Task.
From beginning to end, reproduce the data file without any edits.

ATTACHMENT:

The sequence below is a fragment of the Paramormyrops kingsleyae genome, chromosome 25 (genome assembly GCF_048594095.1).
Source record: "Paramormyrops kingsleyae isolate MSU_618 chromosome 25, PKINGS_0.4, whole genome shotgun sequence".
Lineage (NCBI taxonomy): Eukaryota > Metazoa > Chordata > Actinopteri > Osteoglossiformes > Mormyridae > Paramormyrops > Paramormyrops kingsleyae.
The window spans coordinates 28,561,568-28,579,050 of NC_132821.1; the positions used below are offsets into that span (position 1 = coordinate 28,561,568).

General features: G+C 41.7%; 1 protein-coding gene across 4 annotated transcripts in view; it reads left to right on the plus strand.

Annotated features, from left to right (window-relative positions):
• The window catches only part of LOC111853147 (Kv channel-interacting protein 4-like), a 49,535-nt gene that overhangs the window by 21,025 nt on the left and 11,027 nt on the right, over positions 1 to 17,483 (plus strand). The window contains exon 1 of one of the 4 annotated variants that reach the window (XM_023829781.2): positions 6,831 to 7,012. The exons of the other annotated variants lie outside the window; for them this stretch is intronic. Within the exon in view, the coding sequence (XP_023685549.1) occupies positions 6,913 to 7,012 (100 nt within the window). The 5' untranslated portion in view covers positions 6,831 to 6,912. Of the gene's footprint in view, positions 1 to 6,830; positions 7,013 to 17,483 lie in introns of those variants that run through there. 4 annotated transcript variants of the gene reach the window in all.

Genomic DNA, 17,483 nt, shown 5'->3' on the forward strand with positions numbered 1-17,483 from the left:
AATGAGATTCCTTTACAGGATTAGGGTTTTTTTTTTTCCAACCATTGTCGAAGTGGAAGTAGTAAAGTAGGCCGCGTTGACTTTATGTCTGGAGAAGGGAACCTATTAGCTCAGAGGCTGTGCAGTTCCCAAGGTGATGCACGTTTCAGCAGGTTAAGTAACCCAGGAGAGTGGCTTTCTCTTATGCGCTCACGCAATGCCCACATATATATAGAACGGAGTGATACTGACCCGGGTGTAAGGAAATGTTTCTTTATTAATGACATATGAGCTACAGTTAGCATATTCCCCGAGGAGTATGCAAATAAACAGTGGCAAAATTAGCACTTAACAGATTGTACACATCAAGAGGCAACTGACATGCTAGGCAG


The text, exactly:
The sequence below is a fragment of the Paramormyrops kingsleyae genome, chromosome 25 (genome assembly GCF_048594095.1).
Source record: "Paramormyrops kingsleyae isolate MSU_618 chromosome 25, PKINGS_0.4, whole genome shotgun sequence".
Lineage (NCBI taxonomy): Eukaryota > Metazoa > Chordata > Actinopteri > Osteoglossiformes > Mormyridae > Paramormyrops > Paramormyrops kingsleyae.
The window spans coordinates 28,561,568-28,579,050 of NC_132821.1; the positions used below are offsets into that span (position 1 = coordinate 28,561,568).

General features: G+C 41.7%; 1 protein-coding gene across 4 annotated transcripts in view; it reads left to right on the plus strand.

Annotated features, from left to right (window-relative positions):
• The window catches only part of LOC111853147 (Kv channel-interacting protein 4-like), a 49,535-nt gene that overhangs the window by 21,025 nt on the left and 11,027 nt on the right, over positions 1 to 17,483 (plus strand). The window contains exon 1 of one of the 4 annotated variants that reach the window (XM_023829781.2): positions 6,831 to 7,012. The exons of the other annotated variants lie outside the window; for them this stretch is intronic. Within the exon in view, the coding sequence (XP_023685549.1) occupies positions 6,913 to 7,012 (100 nt within the window). The 5' untranslated portion in view covers positions 6,831 to 6,912. Of the gene's footprint in view, positions 1 to 6,830; positions 7,013 to 17,483 lie in introns of those variants that run through there. 4 annotated transcript variants of the gene reach the window in all.

Genomic DNA, 17,483 nt, shown 5'->3' on the forward strand with positions numbered 1-17,483 from the left:
AATGAGATTCCTTTACAGGATTAGGGTTTTTTTTTTTCCAACCATTGTCGAAGTGGAAGTAGTAAAGTAGGCCGCGTTGACTTTATGTCTGGAGAAGGGAACCTATTAGCTCAGAGGCTGTGCAGTTCCCAAGGTGATGCACGTTTCAGCAGGTTAAGTAACCCAGGAGAGTGGCTTTCTCTTATGCGCTCACGCAATGCCCACATATATATAGAACGGAGTGATACTGACCCGGGTGTAAGGAAATGTTTCTTTATTAATGACATATGAGCTACAGTTAGCATATTCCCCGAGGAGTATGCAAATAAACAGTGGCAAAATTAGCACTTAACAGATTGTACACATCAAGAGGCAACTGACATGCTAGGCAG